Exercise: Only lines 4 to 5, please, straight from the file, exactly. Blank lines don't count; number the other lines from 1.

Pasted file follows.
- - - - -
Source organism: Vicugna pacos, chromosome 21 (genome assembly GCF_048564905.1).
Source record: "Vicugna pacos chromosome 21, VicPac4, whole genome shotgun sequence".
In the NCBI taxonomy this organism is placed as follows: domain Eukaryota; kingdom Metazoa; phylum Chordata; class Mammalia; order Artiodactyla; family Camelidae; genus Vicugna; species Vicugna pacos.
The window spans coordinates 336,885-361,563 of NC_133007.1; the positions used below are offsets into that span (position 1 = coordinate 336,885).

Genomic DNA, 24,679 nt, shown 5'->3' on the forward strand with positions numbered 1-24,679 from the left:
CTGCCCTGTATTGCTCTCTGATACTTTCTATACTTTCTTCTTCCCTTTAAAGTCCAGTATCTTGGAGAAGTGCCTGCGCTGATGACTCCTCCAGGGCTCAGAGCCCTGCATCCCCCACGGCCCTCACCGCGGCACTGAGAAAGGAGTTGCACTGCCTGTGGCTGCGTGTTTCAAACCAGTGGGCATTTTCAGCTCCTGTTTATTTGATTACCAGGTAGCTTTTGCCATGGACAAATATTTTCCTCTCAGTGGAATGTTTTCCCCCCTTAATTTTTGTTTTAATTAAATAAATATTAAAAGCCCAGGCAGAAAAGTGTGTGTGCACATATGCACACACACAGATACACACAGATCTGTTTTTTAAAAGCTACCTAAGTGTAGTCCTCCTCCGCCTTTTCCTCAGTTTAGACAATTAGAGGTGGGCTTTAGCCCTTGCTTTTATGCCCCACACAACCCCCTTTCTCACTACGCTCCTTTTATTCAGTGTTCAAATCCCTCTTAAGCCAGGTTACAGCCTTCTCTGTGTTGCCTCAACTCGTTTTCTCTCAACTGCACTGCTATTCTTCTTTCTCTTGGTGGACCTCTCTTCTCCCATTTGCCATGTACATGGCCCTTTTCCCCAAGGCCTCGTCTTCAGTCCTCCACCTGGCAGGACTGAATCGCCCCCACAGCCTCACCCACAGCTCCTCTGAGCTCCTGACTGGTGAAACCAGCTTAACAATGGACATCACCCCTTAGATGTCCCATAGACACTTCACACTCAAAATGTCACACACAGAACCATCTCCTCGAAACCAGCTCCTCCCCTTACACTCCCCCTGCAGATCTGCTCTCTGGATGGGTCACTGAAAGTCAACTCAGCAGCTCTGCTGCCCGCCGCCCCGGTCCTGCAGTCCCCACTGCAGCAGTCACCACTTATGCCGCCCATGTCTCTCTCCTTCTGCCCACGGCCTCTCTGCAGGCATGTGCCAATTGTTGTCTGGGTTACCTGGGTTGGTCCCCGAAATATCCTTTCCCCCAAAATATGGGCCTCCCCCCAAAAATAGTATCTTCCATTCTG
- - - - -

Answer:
The window spans coordinates 336,885-361,563 of NC_133007.1; the positions used below are offsets into that span (position 1 = coordinate 336,885).

Genomic DNA, 24,679 nt, shown 5'->3' on the forward strand with positions numbered 1-24,679 from the left: